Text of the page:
Why the uproar now?

Published 12:00 am Wednesday, September 1, 2010

For more than a dozen years, the rec leagues in Covington County and the City of Andalusia, along with the respective governments of each, have been talking about working together to build a new, jointly-operated sports complex.

The figure $800,000 comes to mind when thinking back on the portion of a county bond issue that was to be designated for the recreation complex. That figure did not include maintenance of a new complex.

Time ticked on, concensus wasn’t reached, and the county has spent most of those capital improvement funds on other projects. You might notice a new roof on the courthouse and work under way to install a new elevator inside, for example.

With the number of participants in rec sports declining somewhat, parties quietly said, “We can’t justify a new sports park.”

Still, about 1,000 youth from the Andalusia and Covington County leagues played softball and baseball in Johnson Park last summer. That’s good news in a state plagued by obesity and with childhood obesity on the rise.

Andalusia officials proposed totally reworking Johnson Park, and began meeting with county representatives to iron out the details. Both sides agreed on the proposal that has been approved by Andalusia’s council but was voted down by commissioners on Monday. By opting out, they leave members of the county rec league without a place to play softball and baseball.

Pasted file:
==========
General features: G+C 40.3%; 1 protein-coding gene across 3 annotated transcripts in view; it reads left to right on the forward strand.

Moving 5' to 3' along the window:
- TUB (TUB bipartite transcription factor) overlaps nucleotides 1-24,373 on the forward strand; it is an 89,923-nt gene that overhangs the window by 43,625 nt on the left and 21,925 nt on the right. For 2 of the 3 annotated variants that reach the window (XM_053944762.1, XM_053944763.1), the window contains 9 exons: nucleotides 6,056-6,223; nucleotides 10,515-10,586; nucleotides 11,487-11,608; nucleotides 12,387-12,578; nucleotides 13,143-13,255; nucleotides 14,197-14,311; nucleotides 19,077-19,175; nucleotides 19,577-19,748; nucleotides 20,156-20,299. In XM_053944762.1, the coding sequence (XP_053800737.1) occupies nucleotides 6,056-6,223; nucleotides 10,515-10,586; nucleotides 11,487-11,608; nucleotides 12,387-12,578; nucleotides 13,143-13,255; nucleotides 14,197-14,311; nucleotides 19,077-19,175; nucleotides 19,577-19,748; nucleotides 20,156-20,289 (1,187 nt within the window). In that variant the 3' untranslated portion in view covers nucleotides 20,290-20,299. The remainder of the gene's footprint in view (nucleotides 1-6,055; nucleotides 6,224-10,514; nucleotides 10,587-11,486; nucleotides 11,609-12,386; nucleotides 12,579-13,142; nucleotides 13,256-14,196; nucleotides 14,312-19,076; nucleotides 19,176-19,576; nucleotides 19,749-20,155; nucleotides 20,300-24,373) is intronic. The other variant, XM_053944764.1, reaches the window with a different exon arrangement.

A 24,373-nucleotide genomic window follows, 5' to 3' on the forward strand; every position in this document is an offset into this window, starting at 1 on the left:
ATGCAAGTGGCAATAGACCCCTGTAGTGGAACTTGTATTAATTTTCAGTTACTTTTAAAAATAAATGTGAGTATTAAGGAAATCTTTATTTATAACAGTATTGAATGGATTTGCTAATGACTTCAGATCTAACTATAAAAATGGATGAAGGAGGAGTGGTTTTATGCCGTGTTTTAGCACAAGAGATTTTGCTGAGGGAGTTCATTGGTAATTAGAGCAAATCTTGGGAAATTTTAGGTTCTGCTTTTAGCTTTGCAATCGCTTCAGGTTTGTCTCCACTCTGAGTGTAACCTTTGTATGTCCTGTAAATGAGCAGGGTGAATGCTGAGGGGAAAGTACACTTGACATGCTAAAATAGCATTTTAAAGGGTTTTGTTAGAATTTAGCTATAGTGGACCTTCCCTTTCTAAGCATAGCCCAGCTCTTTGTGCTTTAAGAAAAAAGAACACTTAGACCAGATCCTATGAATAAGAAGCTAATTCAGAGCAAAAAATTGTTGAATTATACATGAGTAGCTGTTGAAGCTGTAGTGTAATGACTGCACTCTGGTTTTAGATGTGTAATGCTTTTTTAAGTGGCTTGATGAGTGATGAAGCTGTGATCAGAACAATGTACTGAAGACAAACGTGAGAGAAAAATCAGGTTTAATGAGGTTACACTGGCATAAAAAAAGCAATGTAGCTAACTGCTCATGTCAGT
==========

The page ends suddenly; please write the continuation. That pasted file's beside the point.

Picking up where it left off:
What we find confusing is that no one seemed to be complaining about the investment when the county was planning to put $800,000 in ball fields. Now that the county has been asked to contribute $25,000 for 15 years for construction (totalling $375,000, or less than half of that previous figure); and contribute annually to its upkeep, folks are up in arms. Residents of Florala and Opp and their mayors have argued against the proposal, saying, “Where’s ours?”

They are right to argue for their children, but we aren’t comparing apples and apples here. The “county” children who play in Opp, play in an established city league. Their participation swells the league’s numbers, but doesn’t cause the city to have to run an entirely different program in its facility.

It seems to us that Opp and Florala would have done better to have waited quietly until the county approved the proposal, then said, “us, too.” Instead, their arguments killed county tax dollars for recreation for ALL county children.

Meanwhile, someone else must be pressuring the commission because the chairman, who voted to reject the proposal Monday morning, was assuring all on Tuesday that he has a solution.

If the county doesn’t work out an agreement, a number of the kids currently in the county league will play in Andalusia; but history shows that the county league that allows rural children to practice at their schools brought about 350 kids into the program.

Those are the ones who’ll be shut out of the ball park if this 12-year discussion doesn’t end. Quickly.